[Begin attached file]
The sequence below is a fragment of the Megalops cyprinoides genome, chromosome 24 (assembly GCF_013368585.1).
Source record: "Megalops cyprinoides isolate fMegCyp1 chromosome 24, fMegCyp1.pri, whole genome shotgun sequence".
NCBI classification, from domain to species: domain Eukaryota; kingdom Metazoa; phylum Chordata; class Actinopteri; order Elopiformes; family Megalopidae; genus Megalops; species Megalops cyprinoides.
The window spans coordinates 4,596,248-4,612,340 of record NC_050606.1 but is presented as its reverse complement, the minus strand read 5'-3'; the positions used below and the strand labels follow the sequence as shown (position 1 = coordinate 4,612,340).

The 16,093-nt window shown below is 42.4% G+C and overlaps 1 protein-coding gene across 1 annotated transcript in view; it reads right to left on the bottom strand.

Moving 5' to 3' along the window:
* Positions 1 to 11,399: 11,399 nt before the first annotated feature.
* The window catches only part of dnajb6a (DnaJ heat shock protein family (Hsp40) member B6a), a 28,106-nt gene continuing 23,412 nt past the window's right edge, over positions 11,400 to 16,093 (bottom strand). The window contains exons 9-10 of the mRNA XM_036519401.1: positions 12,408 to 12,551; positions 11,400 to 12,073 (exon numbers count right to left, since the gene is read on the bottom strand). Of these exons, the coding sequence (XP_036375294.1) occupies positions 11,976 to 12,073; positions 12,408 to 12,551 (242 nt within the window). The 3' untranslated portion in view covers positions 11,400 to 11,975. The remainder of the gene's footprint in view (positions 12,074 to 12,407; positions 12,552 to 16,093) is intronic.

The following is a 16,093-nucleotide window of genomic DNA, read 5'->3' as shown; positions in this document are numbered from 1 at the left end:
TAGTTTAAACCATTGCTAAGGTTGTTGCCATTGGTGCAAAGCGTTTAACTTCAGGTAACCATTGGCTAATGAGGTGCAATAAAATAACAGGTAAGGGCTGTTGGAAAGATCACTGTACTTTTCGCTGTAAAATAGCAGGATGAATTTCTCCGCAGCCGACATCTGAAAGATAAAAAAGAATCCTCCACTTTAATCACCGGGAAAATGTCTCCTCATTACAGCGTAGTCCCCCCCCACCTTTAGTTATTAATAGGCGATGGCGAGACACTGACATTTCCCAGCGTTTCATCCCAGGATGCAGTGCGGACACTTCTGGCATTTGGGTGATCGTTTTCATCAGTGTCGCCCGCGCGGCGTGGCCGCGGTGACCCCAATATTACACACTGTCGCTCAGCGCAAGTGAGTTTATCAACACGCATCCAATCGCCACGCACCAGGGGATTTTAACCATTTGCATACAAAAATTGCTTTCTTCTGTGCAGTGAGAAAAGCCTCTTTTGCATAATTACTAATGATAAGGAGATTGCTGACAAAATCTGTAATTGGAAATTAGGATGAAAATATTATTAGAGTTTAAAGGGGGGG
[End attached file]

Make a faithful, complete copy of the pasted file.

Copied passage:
The sequence below is a fragment of the Megalops cyprinoides genome, chromosome 24 (assembly GCF_013368585.1).
Source record: "Megalops cyprinoides isolate fMegCyp1 chromosome 24, fMegCyp1.pri, whole genome shotgun sequence".
NCBI classification, from domain to species: domain Eukaryota; kingdom Metazoa; phylum Chordata; class Actinopteri; order Elopiformes; family Megalopidae; genus Megalops; species Megalops cyprinoides.
The window spans coordinates 4,596,248-4,612,340 of record NC_050606.1 but is presented as its reverse complement, the minus strand read 5'-3'; the positions used below and the strand labels follow the sequence as shown (position 1 = coordinate 4,612,340).

The 16,093-nt window shown below is 42.4% G+C and overlaps 1 protein-coding gene across 1 annotated transcript in view; it reads right to left on the bottom strand.

Moving 5' to 3' along the window:
* Positions 1 to 11,399: 11,399 nt before the first annotated feature.
* The window catches only part of dnajb6a (DnaJ heat shock protein family (Hsp40) member B6a), a 28,106-nt gene continuing 23,412 nt past the window's right edge, over positions 11,400 to 16,093 (bottom strand). The window contains exons 9-10 of the mRNA XM_036519401.1: positions 12,408 to 12,551; positions 11,400 to 12,073 (exon numbers count right to left, since the gene is read on the bottom strand). Of these exons, the coding sequence (XP_036375294.1) occupies positions 11,976 to 12,073; positions 12,408 to 12,551 (242 nt within the window). The 3' untranslated portion in view covers positions 11,400 to 11,975. The remainder of the gene's footprint in view (positions 12,074 to 12,407; positions 12,552 to 16,093) is intronic.

The following is a 16,093-nucleotide window of genomic DNA, read 5'->3' as shown; positions in this document are numbered from 1 at the left end:
TAGTTTAAACCATTGCTAAGGTTGTTGCCATTGGTGCAAAGCGTTTAACTTCAGGTAACCATTGGCTAATGAGGTGCAATAAAATAACAGGTAAGGGCTGTTGGAAAGATCACTGTACTTTTCGCTGTAAAATAGCAGGATGAATTTCTCCGCAGCCGACATCTGAAAGATAAAAAAGAATCCTCCACTTTAATCACCGGGAAAATGTCTCCTCATTACAGCGTAGTCCCCCCCCACCTTTAGTTATTAATAGGCGATGGCGAGACACTGACATTTCCCAGCGTTTCATCCCAGGATGCAGTGCGGACACTTCTGGCATTTGGGTGATCGTTTTCATCAGTGTCGCCCGCGCGGCGTGGCCGCGGTGACCCCAATATTACACACTGTCGCTCAGCGCAAGTGAGTTTATCAACACGCATCCAATCGCCACGCACCAGGGGATTTTAACCATTTGCATACAAAAATTGCTTTCTTCTGTGCAGTGAGAAAAGCCTCTTTTGCATAATTACTAATGATAAGGAGATTGCTGACAAAATCTGTAATTGGAAATTAGGATGAAAATATTATTAGAGTTTAAAGGGGGGG